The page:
Sure, we have a 24-hour Sheriff’s Station on campus and we’ve seen cadets around a few times, but most of the time we find them riding through campus on their carts and sweeping by all too quickly.
What’s more, there are places where trouble could occur and those carts won’t fit.
Riding around in carts is fine but only occasionally walking about isn’t enough.
They need to patrol on foot, enter the buildings where students attend class and seek out the dark places where criminals lurk.
Since we have a public, 426-acre campus, more coverage and regulation by security is necessary.
Students should be able to see campus security as they walk to class.
Each cadet and sheriff has three different eight-hour shifts, according to Security Officer Justin Ramos.
During morning ballet in the North Gym, “creepers” sometimes hang around the doorway and hall just staring into the class.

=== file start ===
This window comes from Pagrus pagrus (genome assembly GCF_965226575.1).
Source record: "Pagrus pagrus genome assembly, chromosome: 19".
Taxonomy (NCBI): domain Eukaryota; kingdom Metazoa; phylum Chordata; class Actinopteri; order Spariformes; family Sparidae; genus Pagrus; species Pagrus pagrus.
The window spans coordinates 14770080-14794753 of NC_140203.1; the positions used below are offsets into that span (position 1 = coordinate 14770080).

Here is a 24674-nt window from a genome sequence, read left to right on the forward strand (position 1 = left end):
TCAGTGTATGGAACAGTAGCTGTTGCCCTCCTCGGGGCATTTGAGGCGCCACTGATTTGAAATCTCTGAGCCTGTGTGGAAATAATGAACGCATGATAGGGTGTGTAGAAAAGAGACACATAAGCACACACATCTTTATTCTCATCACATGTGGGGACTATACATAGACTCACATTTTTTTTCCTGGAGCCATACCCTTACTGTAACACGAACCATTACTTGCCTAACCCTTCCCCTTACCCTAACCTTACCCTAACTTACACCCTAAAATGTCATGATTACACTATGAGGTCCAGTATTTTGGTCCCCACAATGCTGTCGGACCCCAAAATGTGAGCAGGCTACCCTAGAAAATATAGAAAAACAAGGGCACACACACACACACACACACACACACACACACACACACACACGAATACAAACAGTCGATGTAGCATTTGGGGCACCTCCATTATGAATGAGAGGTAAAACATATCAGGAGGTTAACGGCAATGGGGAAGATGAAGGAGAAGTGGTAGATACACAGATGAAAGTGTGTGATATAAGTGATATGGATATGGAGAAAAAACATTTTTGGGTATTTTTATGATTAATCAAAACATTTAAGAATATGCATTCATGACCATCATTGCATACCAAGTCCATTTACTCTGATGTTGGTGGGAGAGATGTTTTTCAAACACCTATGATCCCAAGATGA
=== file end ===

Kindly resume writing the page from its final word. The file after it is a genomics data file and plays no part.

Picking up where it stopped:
When it’s over, they finally leave and when asked if anyone knew them, the dancers usually say no.
Such situations make students uncomfortable and disrupt their learning environment.
And that’s just during the day.
A typical evening class at Pierce ends at approximately 10 p.m.
Ramos prefers working the night shifts because they get better calls and things get a little more interesting.
At that time, the campus is often deserted, with the exception of the occasional night school student leaving class and making their way across the dimly lit campus.
The last thing one wants to see is a creepy man or woman lurking behind them in the parking lot.
On the contrary, the sight of an armed sheriff patrolling would be comforting.
There are supposed to be sheriffs patrolling throughout the evening, but they are rarely visible to students on campus after 7 p.m.
They must make their presence known by walking through the halls, parking lots, behind and around our buildings during the day as well as in the evening.
As students we should be able to feel safe no matter what time of day it is.